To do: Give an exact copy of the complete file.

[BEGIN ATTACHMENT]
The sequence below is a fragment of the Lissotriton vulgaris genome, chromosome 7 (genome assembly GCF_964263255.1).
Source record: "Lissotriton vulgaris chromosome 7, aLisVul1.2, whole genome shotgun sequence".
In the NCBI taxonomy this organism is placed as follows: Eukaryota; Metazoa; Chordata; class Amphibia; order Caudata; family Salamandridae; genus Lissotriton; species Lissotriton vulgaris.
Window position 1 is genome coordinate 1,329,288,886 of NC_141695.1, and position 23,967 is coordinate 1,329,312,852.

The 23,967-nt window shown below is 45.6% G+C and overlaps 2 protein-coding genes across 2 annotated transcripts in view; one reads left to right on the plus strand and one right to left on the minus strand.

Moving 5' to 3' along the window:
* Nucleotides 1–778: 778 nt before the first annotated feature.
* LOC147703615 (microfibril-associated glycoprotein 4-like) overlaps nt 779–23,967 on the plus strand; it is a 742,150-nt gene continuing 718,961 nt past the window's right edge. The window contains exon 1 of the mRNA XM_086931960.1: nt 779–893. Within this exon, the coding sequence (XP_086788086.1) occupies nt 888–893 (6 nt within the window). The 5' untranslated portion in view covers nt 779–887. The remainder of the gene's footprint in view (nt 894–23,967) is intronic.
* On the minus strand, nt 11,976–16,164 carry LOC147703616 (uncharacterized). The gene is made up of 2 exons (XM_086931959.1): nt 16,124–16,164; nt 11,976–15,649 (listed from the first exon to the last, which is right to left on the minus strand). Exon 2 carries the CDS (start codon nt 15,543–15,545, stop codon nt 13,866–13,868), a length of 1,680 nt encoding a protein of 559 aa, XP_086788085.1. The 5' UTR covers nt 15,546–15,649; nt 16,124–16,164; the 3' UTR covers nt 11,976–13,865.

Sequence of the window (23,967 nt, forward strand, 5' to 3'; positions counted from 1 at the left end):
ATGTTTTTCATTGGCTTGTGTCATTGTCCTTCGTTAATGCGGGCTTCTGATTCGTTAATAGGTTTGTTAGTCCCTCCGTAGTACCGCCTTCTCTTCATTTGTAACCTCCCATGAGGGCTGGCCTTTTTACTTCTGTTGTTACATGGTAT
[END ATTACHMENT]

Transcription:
The sequence below is a fragment of the Lissotriton vulgaris genome, chromosome 7 (genome assembly GCF_964263255.1).
Source record: "Lissotriton vulgaris chromosome 7, aLisVul1.2, whole genome shotgun sequence".
In the NCBI taxonomy this organism is placed as follows: Eukaryota; Metazoa; Chordata; class Amphibia; order Caudata; family Salamandridae; genus Lissotriton; species Lissotriton vulgaris.
Window position 1 is genome coordinate 1,329,288,886 of NC_141695.1, and position 23,967 is coordinate 1,329,312,852.

The 23,967-nt window shown below is 45.6% G+C and overlaps 2 protein-coding genes across 2 annotated transcripts in view; one reads left to right on the plus strand and one right to left on the minus strand.

Moving 5' to 3' along the window:
* Nucleotides 1–778: 778 nt before the first annotated feature.
* LOC147703615 (microfibril-associated glycoprotein 4-like) overlaps nt 779–23,967 on the plus strand; it is a 742,150-nt gene continuing 718,961 nt past the window's right edge. The window contains exon 1 of the mRNA XM_086931960.1: nt 779–893. Within this exon, the coding sequence (XP_086788086.1) occupies nt 888–893 (6 nt within the window). The 5' untranslated portion in view covers nt 779–887. The remainder of the gene's footprint in view (nt 894–23,967) is intronic.
* On the minus strand, nt 11,976–16,164 carry LOC147703616 (uncharacterized). The gene is made up of 2 exons (XM_086931959.1): nt 16,124–16,164; nt 11,976–15,649 (listed from the first exon to the last, which is right to left on the minus strand). Exon 2 carries the CDS (start codon nt 15,543–15,545, stop codon nt 13,866–13,868), a length of 1,680 nt encoding a protein of 559 aa, XP_086788085.1. The 5' UTR covers nt 15,546–15,649; nt 16,124–16,164; the 3' UTR covers nt 11,976–13,865.

Sequence of the window (23,967 nt, forward strand, 5' to 3'; positions counted from 1 at the left end):
ATGTTTTTCATTGGCTTGTGTCATTGTCCTTCGTTAATGCGGGCTTCTGATTCGTTAATAGGTTTGTTAGTCCCTCCGTAGTACCGCCTTCTCTTCATTTGTAACCTCCCATGAGGGCTGGCCTTTTTACTTCTGTTGTTACATGGTAT